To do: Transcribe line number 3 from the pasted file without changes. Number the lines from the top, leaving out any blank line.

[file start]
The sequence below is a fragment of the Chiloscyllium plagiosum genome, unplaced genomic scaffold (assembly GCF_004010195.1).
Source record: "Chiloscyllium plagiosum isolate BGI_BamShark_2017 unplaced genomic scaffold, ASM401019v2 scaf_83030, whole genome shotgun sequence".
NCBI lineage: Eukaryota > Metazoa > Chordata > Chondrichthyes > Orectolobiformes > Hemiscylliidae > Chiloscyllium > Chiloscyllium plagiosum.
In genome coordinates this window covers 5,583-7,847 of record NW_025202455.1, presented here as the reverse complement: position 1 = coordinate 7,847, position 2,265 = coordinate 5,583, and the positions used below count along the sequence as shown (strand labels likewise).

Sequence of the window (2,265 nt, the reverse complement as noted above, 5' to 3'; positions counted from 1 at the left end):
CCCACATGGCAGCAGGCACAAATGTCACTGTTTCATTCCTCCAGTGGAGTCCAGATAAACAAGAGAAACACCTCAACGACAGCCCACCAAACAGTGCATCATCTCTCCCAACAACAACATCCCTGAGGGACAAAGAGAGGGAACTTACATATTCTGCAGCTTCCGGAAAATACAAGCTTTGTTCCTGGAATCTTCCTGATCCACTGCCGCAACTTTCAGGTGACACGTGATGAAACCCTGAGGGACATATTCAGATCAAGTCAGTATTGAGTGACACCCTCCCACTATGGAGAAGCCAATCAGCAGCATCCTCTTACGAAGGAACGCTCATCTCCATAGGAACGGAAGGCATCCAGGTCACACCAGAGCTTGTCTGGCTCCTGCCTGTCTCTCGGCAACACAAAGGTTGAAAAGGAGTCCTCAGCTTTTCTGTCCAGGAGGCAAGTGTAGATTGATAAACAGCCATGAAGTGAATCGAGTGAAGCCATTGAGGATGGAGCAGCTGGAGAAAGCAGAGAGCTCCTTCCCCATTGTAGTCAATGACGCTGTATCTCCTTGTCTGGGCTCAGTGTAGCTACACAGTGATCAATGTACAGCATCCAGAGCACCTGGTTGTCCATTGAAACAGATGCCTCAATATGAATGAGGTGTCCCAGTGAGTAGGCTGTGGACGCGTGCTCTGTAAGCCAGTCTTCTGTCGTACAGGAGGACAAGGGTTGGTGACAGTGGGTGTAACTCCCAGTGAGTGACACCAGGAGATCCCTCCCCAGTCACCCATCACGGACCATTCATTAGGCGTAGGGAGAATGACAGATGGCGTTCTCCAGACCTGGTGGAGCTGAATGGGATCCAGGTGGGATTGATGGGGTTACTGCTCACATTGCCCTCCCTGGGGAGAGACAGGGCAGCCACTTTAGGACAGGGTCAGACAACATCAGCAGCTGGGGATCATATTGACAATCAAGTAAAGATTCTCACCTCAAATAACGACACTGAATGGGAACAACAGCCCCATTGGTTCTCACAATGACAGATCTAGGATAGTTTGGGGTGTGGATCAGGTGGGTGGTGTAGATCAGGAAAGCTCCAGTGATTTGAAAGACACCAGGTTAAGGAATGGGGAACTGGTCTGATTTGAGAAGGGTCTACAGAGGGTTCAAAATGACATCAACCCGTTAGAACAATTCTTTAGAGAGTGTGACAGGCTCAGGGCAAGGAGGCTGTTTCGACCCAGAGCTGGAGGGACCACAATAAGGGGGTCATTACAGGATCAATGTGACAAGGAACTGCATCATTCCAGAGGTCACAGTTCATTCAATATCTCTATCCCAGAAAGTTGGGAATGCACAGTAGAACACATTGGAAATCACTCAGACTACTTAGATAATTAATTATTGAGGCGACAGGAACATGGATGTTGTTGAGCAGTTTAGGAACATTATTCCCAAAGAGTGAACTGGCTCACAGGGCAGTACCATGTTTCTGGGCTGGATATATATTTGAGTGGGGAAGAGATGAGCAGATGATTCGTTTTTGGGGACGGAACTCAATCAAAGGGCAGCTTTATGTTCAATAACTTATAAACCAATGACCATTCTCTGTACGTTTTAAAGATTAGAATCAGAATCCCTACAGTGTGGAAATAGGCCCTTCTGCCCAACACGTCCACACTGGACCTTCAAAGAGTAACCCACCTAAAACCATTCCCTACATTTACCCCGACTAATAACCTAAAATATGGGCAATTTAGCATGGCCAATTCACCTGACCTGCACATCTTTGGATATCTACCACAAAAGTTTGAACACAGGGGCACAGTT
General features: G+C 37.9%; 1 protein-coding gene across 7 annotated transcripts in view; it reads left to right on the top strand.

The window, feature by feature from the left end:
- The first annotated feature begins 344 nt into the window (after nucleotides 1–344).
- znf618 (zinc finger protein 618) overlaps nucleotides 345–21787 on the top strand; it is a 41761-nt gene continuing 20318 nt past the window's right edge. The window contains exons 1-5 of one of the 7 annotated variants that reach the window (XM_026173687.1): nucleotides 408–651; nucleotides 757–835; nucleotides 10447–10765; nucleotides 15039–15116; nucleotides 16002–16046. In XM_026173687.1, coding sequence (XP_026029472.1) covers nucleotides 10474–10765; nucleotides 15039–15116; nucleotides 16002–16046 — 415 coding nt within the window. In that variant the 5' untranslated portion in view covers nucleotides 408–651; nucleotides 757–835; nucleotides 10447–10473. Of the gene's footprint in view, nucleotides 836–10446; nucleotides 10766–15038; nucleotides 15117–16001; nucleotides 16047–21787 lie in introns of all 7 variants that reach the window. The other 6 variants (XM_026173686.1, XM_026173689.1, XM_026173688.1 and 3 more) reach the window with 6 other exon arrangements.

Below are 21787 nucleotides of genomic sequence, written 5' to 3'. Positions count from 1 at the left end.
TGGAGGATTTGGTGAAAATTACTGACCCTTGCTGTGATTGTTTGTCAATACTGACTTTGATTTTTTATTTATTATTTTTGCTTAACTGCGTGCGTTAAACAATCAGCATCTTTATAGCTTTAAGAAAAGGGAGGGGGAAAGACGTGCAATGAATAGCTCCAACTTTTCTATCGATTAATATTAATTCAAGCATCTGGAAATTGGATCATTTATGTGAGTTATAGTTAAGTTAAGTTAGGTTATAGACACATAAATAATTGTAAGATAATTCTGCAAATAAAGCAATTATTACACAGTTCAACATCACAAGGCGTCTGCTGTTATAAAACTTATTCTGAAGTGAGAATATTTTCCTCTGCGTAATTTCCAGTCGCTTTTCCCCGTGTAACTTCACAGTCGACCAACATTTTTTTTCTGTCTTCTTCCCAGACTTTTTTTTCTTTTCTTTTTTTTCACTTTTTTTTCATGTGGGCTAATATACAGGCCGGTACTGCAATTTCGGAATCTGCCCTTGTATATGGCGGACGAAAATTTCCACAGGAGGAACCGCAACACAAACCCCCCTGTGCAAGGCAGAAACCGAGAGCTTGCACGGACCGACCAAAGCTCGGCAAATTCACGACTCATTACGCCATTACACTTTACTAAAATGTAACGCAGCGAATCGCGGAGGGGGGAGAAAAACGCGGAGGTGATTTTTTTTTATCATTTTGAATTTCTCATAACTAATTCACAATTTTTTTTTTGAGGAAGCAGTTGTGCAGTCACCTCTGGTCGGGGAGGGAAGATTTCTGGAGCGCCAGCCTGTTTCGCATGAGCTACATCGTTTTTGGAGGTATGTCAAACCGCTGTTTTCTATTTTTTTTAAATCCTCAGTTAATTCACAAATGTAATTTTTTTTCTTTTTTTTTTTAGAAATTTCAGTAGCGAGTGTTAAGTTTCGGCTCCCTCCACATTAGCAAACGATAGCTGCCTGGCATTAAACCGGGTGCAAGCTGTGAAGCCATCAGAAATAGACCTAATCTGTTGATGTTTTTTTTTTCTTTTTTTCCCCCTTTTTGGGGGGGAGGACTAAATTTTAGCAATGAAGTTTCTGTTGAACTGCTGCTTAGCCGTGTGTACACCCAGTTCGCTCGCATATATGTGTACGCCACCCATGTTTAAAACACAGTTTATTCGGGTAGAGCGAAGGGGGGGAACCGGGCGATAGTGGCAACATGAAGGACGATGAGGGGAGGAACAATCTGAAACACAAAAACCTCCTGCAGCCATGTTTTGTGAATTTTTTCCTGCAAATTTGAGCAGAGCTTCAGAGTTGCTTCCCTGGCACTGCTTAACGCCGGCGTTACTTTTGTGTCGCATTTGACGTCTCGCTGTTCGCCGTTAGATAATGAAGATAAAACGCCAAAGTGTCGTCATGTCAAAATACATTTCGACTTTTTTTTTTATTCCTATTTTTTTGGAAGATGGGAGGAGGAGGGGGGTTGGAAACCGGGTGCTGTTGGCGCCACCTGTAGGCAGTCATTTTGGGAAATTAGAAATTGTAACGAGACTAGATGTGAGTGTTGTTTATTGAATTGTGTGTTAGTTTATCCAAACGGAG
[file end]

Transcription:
NCBI lineage: Eukaryota > Metazoa > Chordata > Chondrichthyes > Orectolobiformes > Hemiscylliidae > Chiloscyllium > Chiloscyllium plagiosum.